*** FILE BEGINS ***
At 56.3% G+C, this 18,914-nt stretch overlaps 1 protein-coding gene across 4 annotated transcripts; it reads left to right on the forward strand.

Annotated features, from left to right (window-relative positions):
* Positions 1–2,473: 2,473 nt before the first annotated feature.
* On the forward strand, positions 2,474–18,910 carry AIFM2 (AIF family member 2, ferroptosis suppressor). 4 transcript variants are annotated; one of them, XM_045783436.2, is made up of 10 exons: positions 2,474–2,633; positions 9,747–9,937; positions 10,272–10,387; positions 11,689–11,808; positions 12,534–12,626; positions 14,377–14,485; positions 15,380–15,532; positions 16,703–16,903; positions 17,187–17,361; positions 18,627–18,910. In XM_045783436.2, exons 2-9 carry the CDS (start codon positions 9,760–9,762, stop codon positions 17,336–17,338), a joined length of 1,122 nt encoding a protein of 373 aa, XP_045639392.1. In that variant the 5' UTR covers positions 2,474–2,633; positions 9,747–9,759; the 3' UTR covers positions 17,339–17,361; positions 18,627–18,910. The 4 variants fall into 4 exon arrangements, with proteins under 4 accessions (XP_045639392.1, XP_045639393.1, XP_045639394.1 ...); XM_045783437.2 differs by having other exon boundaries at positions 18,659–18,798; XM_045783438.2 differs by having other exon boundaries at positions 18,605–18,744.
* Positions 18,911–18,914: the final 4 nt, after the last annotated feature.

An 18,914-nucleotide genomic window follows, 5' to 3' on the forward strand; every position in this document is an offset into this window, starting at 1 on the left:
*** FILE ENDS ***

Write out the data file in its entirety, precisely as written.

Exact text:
At 56.3% G+C, this 18,914-nt stretch overlaps 1 protein-coding gene across 4 annotated transcripts; it reads left to right on the forward strand.

Annotated features, from left to right (window-relative positions):
* Positions 1–2,473: 2,473 nt before the first annotated feature.
* On the forward strand, positions 2,474–18,910 carry AIFM2 (AIF family member 2, ferroptosis suppressor). 4 transcript variants are annotated; one of them, XM_045783436.2, is made up of 10 exons: positions 2,474–2,633; positions 9,747–9,937; positions 10,272–10,387; positions 11,689–11,808; positions 12,534–12,626; positions 14,377–14,485; positions 15,380–15,532; positions 16,703–16,903; positions 17,187–17,361; positions 18,627–18,910. In XM_045783436.2, exons 2-9 carry the CDS (start codon positions 9,760–9,762, stop codon positions 17,336–17,338), a joined length of 1,122 nt encoding a protein of 373 aa, XP_045639392.1. In that variant the 5' UTR covers positions 2,474–2,633; positions 9,747–9,759; the 3' UTR covers positions 17,339–17,361; positions 18,627–18,910. The 4 variants fall into 4 exon arrangements, with proteins under 4 accessions (XP_045639392.1, XP_045639393.1, XP_045639394.1 ...); XM_045783437.2 differs by having other exon boundaries at positions 18,659–18,798; XM_045783438.2 differs by having other exon boundaries at positions 18,605–18,744.
* Positions 18,911–18,914: the final 4 nt, after the last annotated feature.

An 18,914-nucleotide genomic window follows, 5' to 3' on the forward strand; every position in this document is an offset into this window, starting at 1 on the left: